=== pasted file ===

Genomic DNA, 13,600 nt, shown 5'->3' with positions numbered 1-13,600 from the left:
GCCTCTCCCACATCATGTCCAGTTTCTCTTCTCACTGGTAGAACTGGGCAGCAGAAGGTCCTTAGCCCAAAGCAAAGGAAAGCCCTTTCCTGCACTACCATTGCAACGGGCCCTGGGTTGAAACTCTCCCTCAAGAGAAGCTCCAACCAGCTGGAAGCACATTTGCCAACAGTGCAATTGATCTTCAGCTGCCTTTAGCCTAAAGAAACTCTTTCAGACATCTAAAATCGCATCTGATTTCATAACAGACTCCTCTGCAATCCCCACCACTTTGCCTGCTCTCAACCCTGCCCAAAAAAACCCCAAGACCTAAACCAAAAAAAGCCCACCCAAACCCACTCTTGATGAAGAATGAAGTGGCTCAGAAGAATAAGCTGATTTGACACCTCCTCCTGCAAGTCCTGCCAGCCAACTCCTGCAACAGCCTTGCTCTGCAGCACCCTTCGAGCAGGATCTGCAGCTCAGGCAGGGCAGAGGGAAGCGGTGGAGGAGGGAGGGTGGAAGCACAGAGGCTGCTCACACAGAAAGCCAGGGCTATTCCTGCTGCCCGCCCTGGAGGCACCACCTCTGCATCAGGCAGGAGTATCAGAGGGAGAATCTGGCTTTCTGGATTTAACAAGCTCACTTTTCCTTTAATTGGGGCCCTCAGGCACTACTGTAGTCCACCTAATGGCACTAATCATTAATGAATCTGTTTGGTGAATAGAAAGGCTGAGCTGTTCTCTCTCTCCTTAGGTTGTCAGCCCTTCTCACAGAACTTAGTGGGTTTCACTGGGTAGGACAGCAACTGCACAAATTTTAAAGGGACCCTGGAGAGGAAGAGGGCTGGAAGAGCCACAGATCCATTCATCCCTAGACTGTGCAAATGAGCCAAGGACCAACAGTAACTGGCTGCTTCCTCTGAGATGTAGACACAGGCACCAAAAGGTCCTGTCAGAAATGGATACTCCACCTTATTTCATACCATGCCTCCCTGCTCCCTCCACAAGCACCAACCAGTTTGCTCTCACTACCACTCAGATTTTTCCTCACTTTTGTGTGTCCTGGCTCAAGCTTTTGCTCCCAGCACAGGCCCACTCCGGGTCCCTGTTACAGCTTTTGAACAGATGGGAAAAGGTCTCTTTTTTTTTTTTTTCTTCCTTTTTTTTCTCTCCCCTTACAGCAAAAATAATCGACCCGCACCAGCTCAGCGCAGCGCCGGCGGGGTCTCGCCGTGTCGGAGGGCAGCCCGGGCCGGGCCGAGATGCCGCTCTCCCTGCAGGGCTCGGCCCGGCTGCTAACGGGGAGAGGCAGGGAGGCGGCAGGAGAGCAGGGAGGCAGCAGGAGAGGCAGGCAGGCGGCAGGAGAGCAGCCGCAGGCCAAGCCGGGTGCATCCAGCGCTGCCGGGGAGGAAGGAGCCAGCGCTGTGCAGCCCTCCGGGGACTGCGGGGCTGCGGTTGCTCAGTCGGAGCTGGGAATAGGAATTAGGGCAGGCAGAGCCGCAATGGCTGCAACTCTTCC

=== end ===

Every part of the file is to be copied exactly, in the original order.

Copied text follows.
Genomic DNA, 13,600 nt, shown 5'->3' with positions numbered 1-13,600 from the left:
GCCTCTCCCACATCATGTCCAGTTTCTCTTCTCACTGGTAGAACTGGGCAGCAGAAGGTCCTTAGCCCAAAGCAAAGGAAAGCCCTTTCCTGCACTACCATTGCAACGGGCCCTGGGTTGAAACTCTCCCTCAAGAGAAGCTCCAACCAGCTGGAAGCACATTTGCCAACAGTGCAATTGATCTTCAGCTGCCTTTAGCCTAAAGAAACTCTTTCAGACATCTAAAATCGCATCTGATTTCATAACAGACTCCTCTGCAATCCCCACCACTTTGCCTGCTCTCAACCCTGCCCAAAAAAACCCCAAGACCTAAACCAAAAAAAGCCCACCCAAACCCACTCTTGATGAAGAATGAAGTGGCTCAGAAGAATAAGCTGATTTGACACCTCCTCCTGCAAGTCCTGCCAGCCAACTCCTGCAACAGCCTTGCTCTGCAGCACCCTTCGAGCAGGATCTGCAGCTCAGGCAGGGCAGAGGGAAGCGGTGGAGGAGGGAGGGTGGAAGCACAGAGGCTGCTCACACAGAAAGCCAGGGCTATTCCTGCTGCCCGCCCTGGAGGCACCACCTCTGCATCAGGCAGGAGTATCAGAGGGAGAATCTGGCTTTCTGGATTTAACAAGCTCACTTTTCCTTTAATTGGGGCCCTCAGGCACTACTGTAGTCCACCTAATGGCACTAATCATTAATGAATCTGTTTGGTGAATAGAAAGGCTGAGCTGTTCTCTCTCTCCTTAGGTTGTCAGCCCTTCTCACAGAACTTAGTGGGTTTCACTGGGTAGGACAGCAACTGCACAAATTTTAAAGGGACCCTGGAGAGGAAGAGGGCTGGAAGAGCCACAGATCCATTCATCCCTAGACTGTGCAAATGAGCCAAGGACCAACAGTAACTGGCTGCTTCCTCTGAGATGTAGACACAGGCACCAAAAGGTCCTGTCAGAAATGGATACTCCACCTTATTTCATACCATGCCTCCCTGCTCCCTCCACAAGCACCAACCAGTTTGCTCTCACTACCACTCAGATTTTTCCTCACTTTTGTGTGTCCTGGCTCAAGCTTTTGCTCCCAGCACAGGCCCACTCCGGGTCCCTGTTACAGCTTTTGAACAGATGGGAAAAGGTCTCTTTTTTTTTTTTTTCTTCCTTTTTTTTCTCTCCCCTTACAGCAAAAATAATCGACCCGCACCAGCTCAGCGCAGCGCCGGCGGGGTCTCGCCGTGTCGGAGGGCAGCCCGGGCCGGGCCGAGATGCCGCTCTCCCTGCAGGGCTCGGCCCGGCTGCTAACGGGGAGAGGCAGGGAGGCGGCAGGAGAGCAGGGAGGCAGCAGGAGAGGCAGGCAGGCGGCAGGAGAGCAGCCGCAGGCCAAGCCGGGTGCATCCAGCGCTGCCGGGGAGGAAGGAGCCAGCGCTGTGCAGCCCTCCGGGGACTGCGGGGCTGCGGTTGCTCAGTCGGAGCTGGGAATAGGAATTAGGGCAGGCAGAGCCGCAATGGCTGCAACTCTTCC